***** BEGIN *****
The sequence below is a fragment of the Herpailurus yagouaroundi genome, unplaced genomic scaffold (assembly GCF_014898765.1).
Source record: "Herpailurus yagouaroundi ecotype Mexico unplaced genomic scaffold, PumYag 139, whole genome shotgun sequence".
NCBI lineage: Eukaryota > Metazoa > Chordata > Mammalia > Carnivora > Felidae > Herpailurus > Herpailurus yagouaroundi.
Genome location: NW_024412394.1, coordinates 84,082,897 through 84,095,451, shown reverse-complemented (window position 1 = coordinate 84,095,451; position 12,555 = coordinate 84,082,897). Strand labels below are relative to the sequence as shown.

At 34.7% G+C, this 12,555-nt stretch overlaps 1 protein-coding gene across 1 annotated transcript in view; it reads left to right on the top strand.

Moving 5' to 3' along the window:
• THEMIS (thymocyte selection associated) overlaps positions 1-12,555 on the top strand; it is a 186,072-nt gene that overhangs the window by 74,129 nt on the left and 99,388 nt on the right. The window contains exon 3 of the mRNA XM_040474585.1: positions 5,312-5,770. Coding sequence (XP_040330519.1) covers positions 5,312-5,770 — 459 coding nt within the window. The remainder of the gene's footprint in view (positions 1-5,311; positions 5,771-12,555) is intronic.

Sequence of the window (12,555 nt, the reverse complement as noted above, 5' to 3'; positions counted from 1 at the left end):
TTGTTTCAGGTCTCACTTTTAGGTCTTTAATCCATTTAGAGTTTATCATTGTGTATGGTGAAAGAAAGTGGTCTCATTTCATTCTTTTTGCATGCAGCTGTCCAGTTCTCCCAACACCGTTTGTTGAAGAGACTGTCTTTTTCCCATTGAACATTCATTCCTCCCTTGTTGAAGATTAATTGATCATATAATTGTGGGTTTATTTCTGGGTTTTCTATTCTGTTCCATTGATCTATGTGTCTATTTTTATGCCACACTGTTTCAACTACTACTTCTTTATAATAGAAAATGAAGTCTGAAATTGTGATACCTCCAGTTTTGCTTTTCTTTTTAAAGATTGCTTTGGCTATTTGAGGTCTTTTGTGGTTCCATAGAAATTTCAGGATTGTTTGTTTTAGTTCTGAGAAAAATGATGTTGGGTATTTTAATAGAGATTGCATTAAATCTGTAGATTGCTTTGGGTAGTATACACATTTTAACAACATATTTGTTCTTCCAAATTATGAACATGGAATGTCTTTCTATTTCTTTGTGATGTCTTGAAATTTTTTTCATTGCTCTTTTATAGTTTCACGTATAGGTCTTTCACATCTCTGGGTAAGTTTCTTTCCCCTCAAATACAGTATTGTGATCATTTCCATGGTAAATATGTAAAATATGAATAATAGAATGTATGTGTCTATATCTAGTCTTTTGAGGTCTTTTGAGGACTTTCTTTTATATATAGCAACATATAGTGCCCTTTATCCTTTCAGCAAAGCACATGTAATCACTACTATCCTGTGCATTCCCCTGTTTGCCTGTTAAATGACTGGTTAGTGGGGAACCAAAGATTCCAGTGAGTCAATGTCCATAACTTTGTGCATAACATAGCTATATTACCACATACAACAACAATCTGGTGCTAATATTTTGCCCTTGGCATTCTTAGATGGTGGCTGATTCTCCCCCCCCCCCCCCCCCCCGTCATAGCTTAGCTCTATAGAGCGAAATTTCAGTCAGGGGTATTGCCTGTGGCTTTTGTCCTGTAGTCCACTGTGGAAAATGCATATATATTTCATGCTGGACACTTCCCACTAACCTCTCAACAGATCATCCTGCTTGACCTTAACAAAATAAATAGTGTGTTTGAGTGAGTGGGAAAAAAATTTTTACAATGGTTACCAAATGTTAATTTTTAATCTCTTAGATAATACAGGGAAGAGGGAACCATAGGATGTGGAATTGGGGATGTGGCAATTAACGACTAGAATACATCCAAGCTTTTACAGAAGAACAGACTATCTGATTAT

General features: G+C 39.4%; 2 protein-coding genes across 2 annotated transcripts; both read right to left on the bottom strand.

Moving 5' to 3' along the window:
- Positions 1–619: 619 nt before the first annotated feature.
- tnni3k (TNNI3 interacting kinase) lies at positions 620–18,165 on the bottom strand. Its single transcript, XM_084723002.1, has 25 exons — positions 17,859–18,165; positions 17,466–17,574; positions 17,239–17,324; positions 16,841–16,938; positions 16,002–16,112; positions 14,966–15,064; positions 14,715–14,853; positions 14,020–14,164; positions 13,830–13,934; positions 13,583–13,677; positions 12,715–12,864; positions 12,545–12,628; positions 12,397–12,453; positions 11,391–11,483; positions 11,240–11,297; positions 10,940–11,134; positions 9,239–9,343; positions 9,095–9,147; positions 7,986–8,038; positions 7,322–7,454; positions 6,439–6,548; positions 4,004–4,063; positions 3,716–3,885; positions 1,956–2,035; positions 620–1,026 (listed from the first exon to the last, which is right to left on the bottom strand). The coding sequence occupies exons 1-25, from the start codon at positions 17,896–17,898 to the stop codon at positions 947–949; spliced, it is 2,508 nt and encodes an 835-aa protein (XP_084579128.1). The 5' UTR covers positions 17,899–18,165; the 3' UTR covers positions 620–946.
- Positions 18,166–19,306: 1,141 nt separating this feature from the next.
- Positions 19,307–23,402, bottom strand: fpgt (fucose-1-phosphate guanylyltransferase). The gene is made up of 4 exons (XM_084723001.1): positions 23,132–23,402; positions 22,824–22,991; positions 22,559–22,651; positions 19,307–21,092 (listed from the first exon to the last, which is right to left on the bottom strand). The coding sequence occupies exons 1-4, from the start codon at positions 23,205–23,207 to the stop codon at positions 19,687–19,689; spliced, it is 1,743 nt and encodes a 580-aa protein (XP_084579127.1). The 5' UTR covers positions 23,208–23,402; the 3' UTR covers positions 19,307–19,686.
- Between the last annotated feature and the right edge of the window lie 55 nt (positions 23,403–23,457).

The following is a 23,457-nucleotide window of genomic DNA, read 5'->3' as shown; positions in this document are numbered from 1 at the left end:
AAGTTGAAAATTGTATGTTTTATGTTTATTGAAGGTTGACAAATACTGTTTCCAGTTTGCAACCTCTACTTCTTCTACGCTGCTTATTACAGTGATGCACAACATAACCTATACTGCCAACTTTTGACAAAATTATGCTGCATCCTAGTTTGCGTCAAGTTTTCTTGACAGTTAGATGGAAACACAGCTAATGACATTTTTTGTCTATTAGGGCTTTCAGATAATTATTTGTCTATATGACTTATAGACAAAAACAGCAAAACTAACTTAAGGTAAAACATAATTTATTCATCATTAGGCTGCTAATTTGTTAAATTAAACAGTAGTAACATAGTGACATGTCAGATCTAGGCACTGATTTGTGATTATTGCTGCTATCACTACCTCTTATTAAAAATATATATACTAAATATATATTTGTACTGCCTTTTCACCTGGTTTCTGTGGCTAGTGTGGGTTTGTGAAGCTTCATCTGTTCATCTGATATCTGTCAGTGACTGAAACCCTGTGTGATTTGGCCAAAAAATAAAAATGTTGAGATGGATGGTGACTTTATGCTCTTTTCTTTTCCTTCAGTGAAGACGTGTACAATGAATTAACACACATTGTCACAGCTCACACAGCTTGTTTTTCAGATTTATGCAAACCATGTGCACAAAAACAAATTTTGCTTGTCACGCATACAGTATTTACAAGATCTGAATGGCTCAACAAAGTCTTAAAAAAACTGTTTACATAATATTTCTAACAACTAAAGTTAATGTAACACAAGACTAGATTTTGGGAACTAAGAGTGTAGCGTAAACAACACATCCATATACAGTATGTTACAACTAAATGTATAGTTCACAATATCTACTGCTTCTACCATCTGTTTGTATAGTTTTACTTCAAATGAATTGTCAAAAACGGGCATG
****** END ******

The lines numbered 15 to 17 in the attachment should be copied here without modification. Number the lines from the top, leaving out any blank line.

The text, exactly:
- Positions 19,307–23,402, bottom strand: fpgt (fucose-1-phosphate guanylyltransferase). The gene is made up of 4 exons (XM_084723001.1): positions 23,132–23,402; positions 22,824–22,991; positions 22,559–22,651; positions 19,307–21,092 (listed from the first exon to the last, which is right to left on the bottom strand). The coding sequence occupies exons 1-4, from the start codon at positions 23,205–23,207 to the stop codon at positions 19,687–19,689; spliced, it is 1,743 nt and encodes a 580-aa protein (XP_084579127.1). The 5' UTR covers positions 23,208–23,402; the 3' UTR covers positions 19,307–19,686.
- Between the last annotated feature and the right edge of the window lie 55 nt (positions 23,403–23,457).

The following is a 23,457-nucleotide window of genomic DNA, read 5'->3' as shown; positions in this document are numbered from 1 at the left end: